Pro-hunt campaigners have staged a demonstration outside Cherie Blair's 50th birthday party at the prime minister's country house at Chequers.
Protesters made strategic use of placards to highlight their stance
During Saturday's peaceful protest, two of the 150 demonstrators were invited inside to talk with Tony Blair.
Emma Pearce, a master from the Vale of Aylesbury Hunt, said she and Polly Portwin from the Bicester Hunt had a "cordial" meeting with the PM.
The unofficial protest was against a proposed ban on hunting with dogs.
"It was cordial, we sat down, he was willing to negotiate," Ms Pearce said.
"He understood our point of view and we discussed the different sides, the position he was in and the position we were in."
She added: "He said he would vote for a two-year delay which is an amendment to the Bill."
Commons leader Peter Hain has said a vote on hunting will take place on Wednesday, but the ban could be deferred for two years.
Downing Street confirmed that Mr Blair had met with leaders of the local hunt and "had made clear that he recognises that this issue brings strong feelings on both sides and that people have a right to protest in a peaceful way".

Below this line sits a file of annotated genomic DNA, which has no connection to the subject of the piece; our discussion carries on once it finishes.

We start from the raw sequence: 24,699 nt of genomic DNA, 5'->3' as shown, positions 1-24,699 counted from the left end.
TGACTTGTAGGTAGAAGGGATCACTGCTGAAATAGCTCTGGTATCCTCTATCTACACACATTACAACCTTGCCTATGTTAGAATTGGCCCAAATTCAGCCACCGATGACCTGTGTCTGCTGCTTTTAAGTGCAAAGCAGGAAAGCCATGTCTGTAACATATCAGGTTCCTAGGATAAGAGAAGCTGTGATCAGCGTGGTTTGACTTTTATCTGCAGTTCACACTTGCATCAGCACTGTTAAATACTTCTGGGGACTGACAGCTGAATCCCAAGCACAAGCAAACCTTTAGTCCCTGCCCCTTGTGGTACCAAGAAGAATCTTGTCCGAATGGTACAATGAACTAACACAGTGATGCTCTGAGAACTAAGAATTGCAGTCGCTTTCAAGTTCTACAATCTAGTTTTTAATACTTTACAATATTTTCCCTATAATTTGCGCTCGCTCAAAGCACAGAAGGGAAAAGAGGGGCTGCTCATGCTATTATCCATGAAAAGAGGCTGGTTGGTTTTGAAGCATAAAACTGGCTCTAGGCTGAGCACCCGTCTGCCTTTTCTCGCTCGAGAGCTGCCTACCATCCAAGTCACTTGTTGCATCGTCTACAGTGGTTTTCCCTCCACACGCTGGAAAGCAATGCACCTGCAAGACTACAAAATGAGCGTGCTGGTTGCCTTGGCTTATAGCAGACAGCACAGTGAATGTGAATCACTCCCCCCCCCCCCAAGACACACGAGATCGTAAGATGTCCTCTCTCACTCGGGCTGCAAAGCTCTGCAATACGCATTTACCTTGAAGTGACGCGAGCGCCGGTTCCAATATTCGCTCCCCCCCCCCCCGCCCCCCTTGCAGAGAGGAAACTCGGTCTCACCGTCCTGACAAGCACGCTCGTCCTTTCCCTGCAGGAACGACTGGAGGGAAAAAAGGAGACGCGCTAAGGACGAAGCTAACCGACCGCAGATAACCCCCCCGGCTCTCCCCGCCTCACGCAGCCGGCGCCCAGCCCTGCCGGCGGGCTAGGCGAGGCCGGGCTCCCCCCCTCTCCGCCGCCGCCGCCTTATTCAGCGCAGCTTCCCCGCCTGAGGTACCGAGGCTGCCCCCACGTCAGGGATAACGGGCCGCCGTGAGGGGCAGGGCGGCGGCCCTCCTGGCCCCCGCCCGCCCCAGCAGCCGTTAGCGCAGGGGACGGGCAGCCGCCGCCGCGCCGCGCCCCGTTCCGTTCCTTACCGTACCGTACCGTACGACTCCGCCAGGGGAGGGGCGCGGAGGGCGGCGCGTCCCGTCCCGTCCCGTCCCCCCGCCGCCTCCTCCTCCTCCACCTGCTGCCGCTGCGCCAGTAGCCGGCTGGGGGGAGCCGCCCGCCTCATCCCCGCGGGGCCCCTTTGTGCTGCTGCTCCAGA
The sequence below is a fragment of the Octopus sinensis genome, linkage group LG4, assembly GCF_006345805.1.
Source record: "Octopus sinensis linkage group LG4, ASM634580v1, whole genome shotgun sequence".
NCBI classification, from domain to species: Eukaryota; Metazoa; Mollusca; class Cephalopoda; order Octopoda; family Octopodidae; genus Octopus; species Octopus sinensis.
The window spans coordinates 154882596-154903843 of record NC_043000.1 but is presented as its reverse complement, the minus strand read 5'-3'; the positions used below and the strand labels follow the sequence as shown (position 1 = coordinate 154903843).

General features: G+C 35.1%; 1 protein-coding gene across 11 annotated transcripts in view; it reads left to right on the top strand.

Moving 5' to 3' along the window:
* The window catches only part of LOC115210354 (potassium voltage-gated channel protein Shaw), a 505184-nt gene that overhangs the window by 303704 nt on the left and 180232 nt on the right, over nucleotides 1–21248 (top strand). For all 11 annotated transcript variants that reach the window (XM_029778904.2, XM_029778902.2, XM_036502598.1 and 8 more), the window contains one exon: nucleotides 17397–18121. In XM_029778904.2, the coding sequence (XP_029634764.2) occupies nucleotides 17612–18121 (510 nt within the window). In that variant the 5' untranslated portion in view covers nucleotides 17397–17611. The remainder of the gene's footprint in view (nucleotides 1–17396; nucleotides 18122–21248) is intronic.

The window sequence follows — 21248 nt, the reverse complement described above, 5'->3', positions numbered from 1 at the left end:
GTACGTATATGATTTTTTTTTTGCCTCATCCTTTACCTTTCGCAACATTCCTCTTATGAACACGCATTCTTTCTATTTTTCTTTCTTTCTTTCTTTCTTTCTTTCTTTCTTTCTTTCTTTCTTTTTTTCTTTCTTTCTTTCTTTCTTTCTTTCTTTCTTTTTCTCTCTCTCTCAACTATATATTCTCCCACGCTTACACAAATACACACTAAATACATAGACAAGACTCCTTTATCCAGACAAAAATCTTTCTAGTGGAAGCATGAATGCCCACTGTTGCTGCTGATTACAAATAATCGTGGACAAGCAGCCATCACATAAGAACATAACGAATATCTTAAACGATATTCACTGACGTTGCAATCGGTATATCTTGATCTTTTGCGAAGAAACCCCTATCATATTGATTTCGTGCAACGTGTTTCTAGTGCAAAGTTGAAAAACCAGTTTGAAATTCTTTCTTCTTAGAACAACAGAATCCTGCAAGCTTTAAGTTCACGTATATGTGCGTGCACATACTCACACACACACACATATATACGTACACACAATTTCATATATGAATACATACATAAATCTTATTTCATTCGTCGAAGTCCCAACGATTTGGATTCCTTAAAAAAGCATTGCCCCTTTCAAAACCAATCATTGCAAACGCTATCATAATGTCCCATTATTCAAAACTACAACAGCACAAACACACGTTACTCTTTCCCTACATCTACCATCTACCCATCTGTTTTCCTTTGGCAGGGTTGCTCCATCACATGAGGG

The demonstrators waved placards outside Chequers among the tractors, horse vans and Land Rovers belonging to guests at the party.
One anonymous demonstrator posed in front of the gates wearing only a Tony Blair mask and carrying a pro-hunting placard.
Anne Corbett, 50, from Hemel Hempstead, Herts, stood next to him with the words 'Blair all' written on her chest - and a strategically placed placard.
The demonstration is the latest in a series of protests outside Tony and Cherie Blair's homes.
On Friday, around 150 protesters gathered outside their constituency home in County Durham.
And on Saturday about 200 pro-hunting demonstrators, including riders in full hunting regalia from the South Durham Hunt, also staged a peaceful protest outside the Blairs' Trimdon Colliery home.
Philip Hague, a huntsman of the Vale of Aylesbury, Garth and South Berks Hunt,
believes other unofficial demonstrations are likely to follow.
He said: "The Countryside Alliance are at the top of the tree of all of us but people
are going to demonstrate and do various things without the Countryside Alliance, it's gone beyond now."
Outlining the nature of future protests, he said: "It's not going to be violent, it's just keeping the message up, the momentum
up and stepping up the campaign - at every opportunity we will make our presence
He added: "This is not just a campaign, this is our way of life."
The protest slowed traffic along the country road leading to Chequers, with increasing numbers of demonstrators emerging from cars.